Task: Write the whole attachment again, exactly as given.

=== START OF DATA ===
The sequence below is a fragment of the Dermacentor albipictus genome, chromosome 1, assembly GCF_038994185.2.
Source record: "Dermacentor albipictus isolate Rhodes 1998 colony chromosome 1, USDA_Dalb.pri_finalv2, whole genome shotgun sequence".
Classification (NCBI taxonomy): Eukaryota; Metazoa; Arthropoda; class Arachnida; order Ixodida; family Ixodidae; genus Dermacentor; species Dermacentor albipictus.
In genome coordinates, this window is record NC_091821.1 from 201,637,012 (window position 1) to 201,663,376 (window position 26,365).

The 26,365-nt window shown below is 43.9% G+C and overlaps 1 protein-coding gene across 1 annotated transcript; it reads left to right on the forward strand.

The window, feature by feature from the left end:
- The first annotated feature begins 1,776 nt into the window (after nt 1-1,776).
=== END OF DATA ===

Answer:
The sequence below is a fragment of the Dermacentor albipictus genome, chromosome 1, assembly GCF_038994185.2.
Source record: "Dermacentor albipictus isolate Rhodes 1998 colony chromosome 1, USDA_Dalb.pri_finalv2, whole genome shotgun sequence".
Classification (NCBI taxonomy): Eukaryota; Metazoa; Arthropoda; class Arachnida; order Ixodida; family Ixodidae; genus Dermacentor; species Dermacentor albipictus.
In genome coordinates, this window is record NC_091821.1 from 201,637,012 (window position 1) to 201,663,376 (window position 26,365).

The 26,365-nt window shown below is 43.9% G+C and overlaps 1 protein-coding gene across 1 annotated transcript; it reads left to right on the forward strand.

The window, feature by feature from the left end:
- The first annotated feature begins 1,776 nt into the window (after nt 1-1,776).